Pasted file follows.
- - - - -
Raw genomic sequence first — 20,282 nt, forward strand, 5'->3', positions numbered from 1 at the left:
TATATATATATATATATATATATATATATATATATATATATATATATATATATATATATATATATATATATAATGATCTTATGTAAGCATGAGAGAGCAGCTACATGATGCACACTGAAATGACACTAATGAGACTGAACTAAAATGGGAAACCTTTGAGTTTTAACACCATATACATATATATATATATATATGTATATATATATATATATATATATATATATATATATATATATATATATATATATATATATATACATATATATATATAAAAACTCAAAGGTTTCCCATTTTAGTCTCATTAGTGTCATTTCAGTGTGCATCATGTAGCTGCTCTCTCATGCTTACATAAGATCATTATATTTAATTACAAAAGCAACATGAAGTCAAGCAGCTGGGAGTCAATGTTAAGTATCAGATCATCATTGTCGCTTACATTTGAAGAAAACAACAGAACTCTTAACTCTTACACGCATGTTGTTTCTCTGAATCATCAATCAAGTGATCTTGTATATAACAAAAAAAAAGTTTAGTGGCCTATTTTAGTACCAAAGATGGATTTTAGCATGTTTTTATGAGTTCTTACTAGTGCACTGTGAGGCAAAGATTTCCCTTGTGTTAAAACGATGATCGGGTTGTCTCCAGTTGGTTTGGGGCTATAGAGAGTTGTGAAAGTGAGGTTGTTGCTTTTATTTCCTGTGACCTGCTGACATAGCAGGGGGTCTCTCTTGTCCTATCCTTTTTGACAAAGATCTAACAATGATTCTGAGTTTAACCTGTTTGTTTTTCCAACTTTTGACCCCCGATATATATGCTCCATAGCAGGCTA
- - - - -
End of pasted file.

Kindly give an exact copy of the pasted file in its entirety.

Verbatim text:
Raw genomic sequence first — 20,282 nt, forward strand, 5'->3', positions numbered from 1 at the left:
TATATATATATATATATATATATATATATATATATATATATATATATATATATATATATATATATATATATAATGATCTTATGTAAGCATGAGAGAGCAGCTACATGATGCACACTGAAATGACACTAATGAGACTGAACTAAAATGGGAAACCTTTGAGTTTTAACACCATATACATATATATATATATATATGTATATATATATATATATATATATATATATATATATATATATATATATATATATATATATATACATATATATATATAAAAACTCAAAGGTTTCCCATTTTAGTCTCATTAGTGTCATTTCAGTGTGCATCATGTAGCTGCTCTCTCATGCTTACATAAGATCATTATATTTAATTACAAAAGCAACATGAAGTCAAGCAGCTGGGAGTCAATGTTAAGTATCAGATCATCATTGTCGCTTACATTTGAAGAAAACAACAGAACTCTTAACTCTTACACGCATGTTGTTTCTCTGAATCATCAATCAAGTGATCTTGTATATAACAAAAAAAAAGTTTAGTGGCCTATTTTAGTACCAAAGATGGATTTTAGCATGTTTTTATGAGTTCTTACTAGTGCACTGTGAGGCAAAGATTTCCCTTGTGTTAAAACGATGATCGGGTTGTCTCCAGTTGGTTTGGGGCTATAGAGAGTTGTGAAAGTGAGGTTGTTGCTTTTATTTCCTGTGACCTGCTGACATAGCAGGGGGTCTCTCTTGTCCTATCCTTTTTGACAAAGATCTAACAATGATTCTGAGTTTAACCTGTTTGTTTTTCCAACTTTTGACCCCCGATATATATGCTCCATAGCAGGCTA